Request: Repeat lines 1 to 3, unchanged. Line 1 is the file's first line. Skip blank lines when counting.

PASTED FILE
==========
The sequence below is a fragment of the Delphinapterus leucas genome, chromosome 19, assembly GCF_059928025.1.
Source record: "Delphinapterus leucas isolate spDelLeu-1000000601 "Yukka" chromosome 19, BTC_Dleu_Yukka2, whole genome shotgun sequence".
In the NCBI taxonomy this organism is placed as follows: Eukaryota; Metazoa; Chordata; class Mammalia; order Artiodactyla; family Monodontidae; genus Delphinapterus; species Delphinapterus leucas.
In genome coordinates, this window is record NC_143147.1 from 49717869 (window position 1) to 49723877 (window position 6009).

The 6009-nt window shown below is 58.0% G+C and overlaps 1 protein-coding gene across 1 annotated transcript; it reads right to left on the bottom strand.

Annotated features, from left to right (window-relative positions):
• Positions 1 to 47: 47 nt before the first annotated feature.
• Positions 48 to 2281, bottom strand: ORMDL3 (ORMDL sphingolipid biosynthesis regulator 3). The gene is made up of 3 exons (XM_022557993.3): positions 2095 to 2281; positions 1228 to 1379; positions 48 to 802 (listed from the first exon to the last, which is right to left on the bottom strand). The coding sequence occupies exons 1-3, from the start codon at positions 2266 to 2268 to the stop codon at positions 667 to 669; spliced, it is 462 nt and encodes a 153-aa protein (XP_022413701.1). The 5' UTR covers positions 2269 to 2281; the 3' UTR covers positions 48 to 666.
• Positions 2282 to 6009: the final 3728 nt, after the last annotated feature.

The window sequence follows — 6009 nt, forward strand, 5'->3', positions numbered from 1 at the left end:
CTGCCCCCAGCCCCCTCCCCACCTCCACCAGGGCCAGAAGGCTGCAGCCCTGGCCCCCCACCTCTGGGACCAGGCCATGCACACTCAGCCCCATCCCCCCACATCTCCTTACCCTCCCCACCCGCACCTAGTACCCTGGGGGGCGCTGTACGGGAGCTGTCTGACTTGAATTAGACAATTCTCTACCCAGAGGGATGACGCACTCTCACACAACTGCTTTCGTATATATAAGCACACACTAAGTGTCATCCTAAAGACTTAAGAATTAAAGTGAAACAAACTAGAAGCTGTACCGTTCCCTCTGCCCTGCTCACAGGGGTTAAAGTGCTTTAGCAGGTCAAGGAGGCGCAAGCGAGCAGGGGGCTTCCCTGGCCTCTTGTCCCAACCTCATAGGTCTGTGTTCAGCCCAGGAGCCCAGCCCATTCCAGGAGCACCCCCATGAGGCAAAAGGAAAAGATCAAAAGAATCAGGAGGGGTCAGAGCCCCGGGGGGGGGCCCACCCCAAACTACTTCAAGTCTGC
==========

The sequence below is a fragment of the Delphinapterus leucas genome, chromosome 19, assembly GCF_059928025.1.
Source record: "Delphinapterus leucas isolate spDelLeu-1000000601 "Yukka" chromosome 19, BTC_Dleu_Yukka2, whole genome shotgun sequence".
In the NCBI taxonomy this organism is placed as follows: Eukaryota; Metazoa; Chordata; class Mammalia; order Artiodactyla; family Monodontidae; genus Delphinapterus; species Delphinapterus leucas.